Swine Flu Declining in Some Parts of U.S.Last Updated: November 20, 2009. But, flu activity remains high and is expected to continue, CDC says.
By Steven Reinberg
FRIDAY, Nov. 20 (HealthDay News) -- Some areas of the United States are seeing declines in H1N1 swine flu activity, a federal health official said Friday, and while the disease remains widespread in 43 states, that's down from the 46 states reported last week.
"We are beginning to see some declines in influenza activity around the country, but there is still a lot of influenza everywhere," Dr. Anne Schuchat, director of the U.S. Centers for Disease Control and Prevention's National Center for Immunization and Respiratory Diseases, said during an afternoon press conference.
Current flu activity is higher than typically seen during the peak of seasonal flu season in mid-winter, Schuchat said, adding that she expects a lot more swine flu infections in the weeks and months to come.
The H1N1 virus continues to hit young adults and children hard. During the past week, 21 more children died from the flu, bringing to 171 the total number of confirmed deaths among children.
But, Schuchat cautioned, "This is just a partial counting. The estimates we provided last week provide a better estimate of the full toll that the virus has taken in the first six months of the pandemic."
Those estimates showed that at least 22 million Americans have come down with the swine flu since the virus first surfaced in April, and approximately 3,900 people have died, including an estimated 540 children.
Of the children who have died from swine flu, two-thirds had chronic health problems, such as asthma, cerebral palsy and muscular dystrophy, Schuchat said. The remaining one-third of the children were healthy and died of complications from bacterial infections, she said.
By way of comparison, seasonal flu -- which poses a greater health threat to older adults -- kills an estimated 36,000 Americans each year.
Meanwhile, the supply of H1N1 swine flu vaccine continues to grow, Schuchat said. As of Friday, 54.1 million doses had been produced by manufacturers -- an additional 11 million doses since last week, she said.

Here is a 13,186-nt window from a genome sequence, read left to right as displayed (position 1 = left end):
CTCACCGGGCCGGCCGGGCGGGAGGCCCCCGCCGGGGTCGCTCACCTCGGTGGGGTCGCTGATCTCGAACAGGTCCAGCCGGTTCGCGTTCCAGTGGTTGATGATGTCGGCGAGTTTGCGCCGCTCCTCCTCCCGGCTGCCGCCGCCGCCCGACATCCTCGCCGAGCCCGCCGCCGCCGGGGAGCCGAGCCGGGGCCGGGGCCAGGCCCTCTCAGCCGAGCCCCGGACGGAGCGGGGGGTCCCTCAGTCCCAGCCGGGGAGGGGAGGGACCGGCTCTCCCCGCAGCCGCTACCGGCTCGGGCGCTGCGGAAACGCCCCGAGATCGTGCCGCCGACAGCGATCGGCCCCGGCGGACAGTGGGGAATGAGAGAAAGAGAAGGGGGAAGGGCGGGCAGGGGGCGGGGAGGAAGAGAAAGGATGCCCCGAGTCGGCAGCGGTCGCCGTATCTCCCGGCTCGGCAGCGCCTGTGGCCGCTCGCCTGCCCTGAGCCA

Earlier, the CDC predicted there would be 190 million doses available by year's end.
"We are in better shape today than we were a couple of weeks ago," Schuchat said. "I just want to say how sorry I am that people have been so frustrated, that people have had to wait in line, that people haven't always found vaccine at the end of the line."
Schuchat also said that, as of last Friday, a total of 94.5 million doses of seasonal (non-H1N1) flu vaccine were available. Manufacturers of the seasonal flu vaccine expect to produce a total of 114 million doses this flu season.
Also Friday, CDC officials confirmed that four patients infected with H1N1 swine flu who were treated at Duke University Hospital in Durham, N.C., over the past six weeks were found to be resistant to the antiviral drug Tamiflu. Tamiflu and a second antivral medication, Relenza, are considered key weapons against swine flu.
Health officials have been monitoring the H1N1 virus for signs that it might be mutating, making the antivral drugs ineffective.
But according to a Duke news release, the patients with Tamiflu-resistant swine flu were no sicker than patients who did not have drug-resistant illness. And all confirmed cases of Tamiflu-resistant virus have been susceptible to Relenza.
As a result, the CDC does not recommend any changes in the use of antiviral medications, the news release said.
On Thursday, a study presented at the American Society of Tropical Medicine and Hygiene annual meeting, in Washington, D.C., reported that people who were vaccinated for seasonal flu last year may have a 45 percent reduced risk of getting the swine flu. But, this protection seems to work for the oldest and youngest people, and not those in between, USA Today reported.
To learn more about H1N1 swine flu, visit the U.S. Department of Health and Human Services.
SOURCES: Nov. 20, 2009, teleconference with Anne Schuchat, M.D., director, National Center for Immunization and Respiratory Diseases, U.S. Centers for Disease Control and Prevention; Nov. 20, 2009, news release, Duke University, Durham, N.C.
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